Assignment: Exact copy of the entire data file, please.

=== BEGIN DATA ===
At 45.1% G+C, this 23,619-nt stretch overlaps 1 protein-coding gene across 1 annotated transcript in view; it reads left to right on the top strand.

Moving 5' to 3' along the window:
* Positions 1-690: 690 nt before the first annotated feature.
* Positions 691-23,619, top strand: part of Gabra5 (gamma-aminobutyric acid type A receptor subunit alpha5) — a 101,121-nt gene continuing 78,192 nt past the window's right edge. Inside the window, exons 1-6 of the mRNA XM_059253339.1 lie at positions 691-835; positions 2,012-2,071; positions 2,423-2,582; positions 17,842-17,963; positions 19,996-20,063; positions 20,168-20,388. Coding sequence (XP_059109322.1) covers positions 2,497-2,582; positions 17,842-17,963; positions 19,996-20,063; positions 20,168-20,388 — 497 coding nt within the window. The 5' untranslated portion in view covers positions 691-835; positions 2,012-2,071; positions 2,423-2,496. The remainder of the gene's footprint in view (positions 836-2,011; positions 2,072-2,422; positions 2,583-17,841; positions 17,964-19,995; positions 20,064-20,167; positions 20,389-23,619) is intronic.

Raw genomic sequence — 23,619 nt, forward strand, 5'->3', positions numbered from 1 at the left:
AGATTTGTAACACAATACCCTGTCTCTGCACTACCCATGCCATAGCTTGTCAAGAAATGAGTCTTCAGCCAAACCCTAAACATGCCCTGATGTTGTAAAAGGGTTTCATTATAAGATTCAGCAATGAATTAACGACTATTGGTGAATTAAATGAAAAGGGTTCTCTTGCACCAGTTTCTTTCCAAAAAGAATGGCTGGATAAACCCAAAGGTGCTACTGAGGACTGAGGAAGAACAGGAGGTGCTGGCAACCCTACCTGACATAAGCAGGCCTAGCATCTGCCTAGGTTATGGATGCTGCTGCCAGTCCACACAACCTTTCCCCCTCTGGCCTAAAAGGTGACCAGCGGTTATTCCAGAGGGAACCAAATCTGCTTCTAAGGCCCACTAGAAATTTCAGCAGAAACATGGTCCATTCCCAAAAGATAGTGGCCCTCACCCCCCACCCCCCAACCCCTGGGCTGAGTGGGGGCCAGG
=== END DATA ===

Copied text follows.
At 45.1% G+C, this 23,619-nt stretch overlaps 1 protein-coding gene across 1 annotated transcript in view; it reads left to right on the top strand.

Moving 5' to 3' along the window:
* Positions 1-690: 690 nt before the first annotated feature.
* Positions 691-23,619, top strand: part of Gabra5 (gamma-aminobutyric acid type A receptor subunit alpha5) — a 101,121-nt gene continuing 78,192 nt past the window's right edge. Inside the window, exons 1-6 of the mRNA XM_059253339.1 lie at positions 691-835; positions 2,012-2,071; positions 2,423-2,582; positions 17,842-17,963; positions 19,996-20,063; positions 20,168-20,388. Coding sequence (XP_059109322.1) covers positions 2,497-2,582; positions 17,842-17,963; positions 19,996-20,063; positions 20,168-20,388 — 497 coding nt within the window. The 5' untranslated portion in view covers positions 691-835; positions 2,012-2,071; positions 2,423-2,496. The remainder of the gene's footprint in view (positions 836-2,011; positions 2,072-2,422; positions 2,583-17,841; positions 17,964-19,995; positions 20,064-20,167; positions 20,389-23,619) is intronic.

Raw genomic sequence — 23,619 nt, forward strand, 5'->3', positions numbered from 1 at the left:
AGATTTGTAACACAATACCCTGTCTCTGCACTACCCATGCCATAGCTTGTCAAGAAATGAGTCTTCAGCCAAACCCTAAACATGCCCTGATGTTGTAAAAGGGTTTCATTATAAGATTCAGCAATGAATTAACGACTATTGGTGAATTAAATGAAAAGGGTTCTCTTGCACCAGTTTCTTTCCAAAAAGAATGGCTGGATAAACCCAAAGGTGCTACTGAGGACTGAGGAAGAACAGGAGGTGCTGGCAACCCTACCTGACATAAGCAGGCCTAGCATCTGCCTAGGTTATGGATGCTGCTGCCAGTCCACACAACCTTTCCCCCTCTGGCCTAAAAGGTGACCAGCGGTTATTCCAGAGGGAACCAAATCTGCTTCTAAGGCCCACTAGAAATTTCAGCAGAAACATGGTCCATTCCCAAAAGATAGTGGCCCTCACCCCCCACCCCCCAACCCCTGGGCTGAGTGGGGGCCAGG